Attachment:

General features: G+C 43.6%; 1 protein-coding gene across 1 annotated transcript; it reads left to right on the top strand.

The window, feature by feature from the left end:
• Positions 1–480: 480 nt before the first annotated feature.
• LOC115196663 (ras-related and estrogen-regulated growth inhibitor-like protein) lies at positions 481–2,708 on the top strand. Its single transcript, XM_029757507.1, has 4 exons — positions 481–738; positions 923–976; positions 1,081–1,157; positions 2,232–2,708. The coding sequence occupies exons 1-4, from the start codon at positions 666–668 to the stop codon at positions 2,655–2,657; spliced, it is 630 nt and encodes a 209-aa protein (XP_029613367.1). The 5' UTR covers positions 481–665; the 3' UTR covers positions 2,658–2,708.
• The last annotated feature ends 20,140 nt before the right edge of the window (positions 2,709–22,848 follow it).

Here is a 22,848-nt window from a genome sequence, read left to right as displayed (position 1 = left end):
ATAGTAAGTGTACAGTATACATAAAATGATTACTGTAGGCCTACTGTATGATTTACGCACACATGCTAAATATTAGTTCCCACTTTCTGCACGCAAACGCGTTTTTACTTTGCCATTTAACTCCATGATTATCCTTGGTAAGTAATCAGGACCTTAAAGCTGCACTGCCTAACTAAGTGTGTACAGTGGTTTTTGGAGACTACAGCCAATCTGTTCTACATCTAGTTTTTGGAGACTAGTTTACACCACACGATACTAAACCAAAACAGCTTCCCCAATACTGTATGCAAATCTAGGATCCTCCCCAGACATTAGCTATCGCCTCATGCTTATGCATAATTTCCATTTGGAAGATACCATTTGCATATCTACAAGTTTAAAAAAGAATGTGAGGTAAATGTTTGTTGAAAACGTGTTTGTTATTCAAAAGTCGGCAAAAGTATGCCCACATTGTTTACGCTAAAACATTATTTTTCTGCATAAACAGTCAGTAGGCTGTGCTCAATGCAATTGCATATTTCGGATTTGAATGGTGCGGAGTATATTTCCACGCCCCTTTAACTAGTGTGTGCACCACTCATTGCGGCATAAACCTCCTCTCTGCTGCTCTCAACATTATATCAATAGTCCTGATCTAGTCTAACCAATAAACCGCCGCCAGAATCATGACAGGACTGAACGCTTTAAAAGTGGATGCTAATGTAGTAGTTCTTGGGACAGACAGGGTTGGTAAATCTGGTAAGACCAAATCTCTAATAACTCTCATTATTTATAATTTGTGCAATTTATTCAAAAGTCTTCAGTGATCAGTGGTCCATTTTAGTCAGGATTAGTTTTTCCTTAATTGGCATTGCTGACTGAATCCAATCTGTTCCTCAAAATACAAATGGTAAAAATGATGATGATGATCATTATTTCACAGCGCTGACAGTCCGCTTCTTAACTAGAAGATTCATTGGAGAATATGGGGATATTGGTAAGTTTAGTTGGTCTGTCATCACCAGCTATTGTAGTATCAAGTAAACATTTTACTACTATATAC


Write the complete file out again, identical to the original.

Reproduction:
General features: G+C 43.6%; 1 protein-coding gene across 1 annotated transcript; it reads left to right on the top strand.

The window, feature by feature from the left end:
• Positions 1–480: 480 nt before the first annotated feature.
• LOC115196663 (ras-related and estrogen-regulated growth inhibitor-like protein) lies at positions 481–2,708 on the top strand. Its single transcript, XM_029757507.1, has 4 exons — positions 481–738; positions 923–976; positions 1,081–1,157; positions 2,232–2,708. The coding sequence occupies exons 1-4, from the start codon at positions 666–668 to the stop codon at positions 2,655–2,657; spliced, it is 630 nt and encodes a 209-aa protein (XP_029613367.1). The 5' UTR covers positions 481–665; the 3' UTR covers positions 2,658–2,708.
• The last annotated feature ends 20,140 nt before the right edge of the window (positions 2,709–22,848 follow it).

Here is a 22,848-nt window from a genome sequence, read left to right as displayed (position 1 = left end):
ATAGTAAGTGTACAGTATACATAAAATGATTACTGTAGGCCTACTGTATGATTTACGCACACATGCTAAATATTAGTTCCCACTTTCTGCACGCAAACGCGTTTTTACTTTGCCATTTAACTCCATGATTATCCTTGGTAAGTAATCAGGACCTTAAAGCTGCACTGCCTAACTAAGTGTGTACAGTGGTTTTTGGAGACTACAGCCAATCTGTTCTACATCTAGTTTTTGGAGACTAGTTTACACCACACGATACTAAACCAAAACAGCTTCCCCAATACTGTATGCAAATCTAGGATCCTCCCCAGACATTAGCTATCGCCTCATGCTTATGCATAATTTCCATTTGGAAGATACCATTTGCATATCTACAAGTTTAAAAAAGAATGTGAGGTAAATGTTTGTTGAAAACGTGTTTGTTATTCAAAAGTCGGCAAAAGTATGCCCACATTGTTTACGCTAAAACATTATTTTTCTGCATAAACAGTCAGTAGGCTGTGCTCAATGCAATTGCATATTTCGGATTTGAATGGTGCGGAGTATATTTCCACGCCCCTTTAACTAGTGTGTGCACCACTCATTGCGGCATAAACCTCCTCTCTGCTGCTCTCAACATTATATCAATAGTCCTGATCTAGTCTAACCAATAAACCGCCGCCAGAATCATGACAGGACTGAACGCTTTAAAAGTGGATGCTAATGTAGTAGTTCTTGGGACAGACAGGGTTGGTAAATCTGGTAAGACCAAATCTCTAATAACTCTCATTATTTATAATTTGTGCAATTTATTCAAAAGTCTTCAGTGATCAGTGGTCCATTTTAGTCAGGATTAGTTTTTCCTTAATTGGCATTGCTGACTGAATCCAATCTGTTCCTCAAAATACAAATGGTAAAAATGATGATGATGATCATTATTTCACAGCGCTGACAGTCCGCTTCTTAACTAGAAGATTCATTGGAGAATATGGGGATATTGGTAAGTTTAGTTGGTCTGTCATCACCAGCTATTGTAGTATCAAGTAAACATTTTACTACTATATAC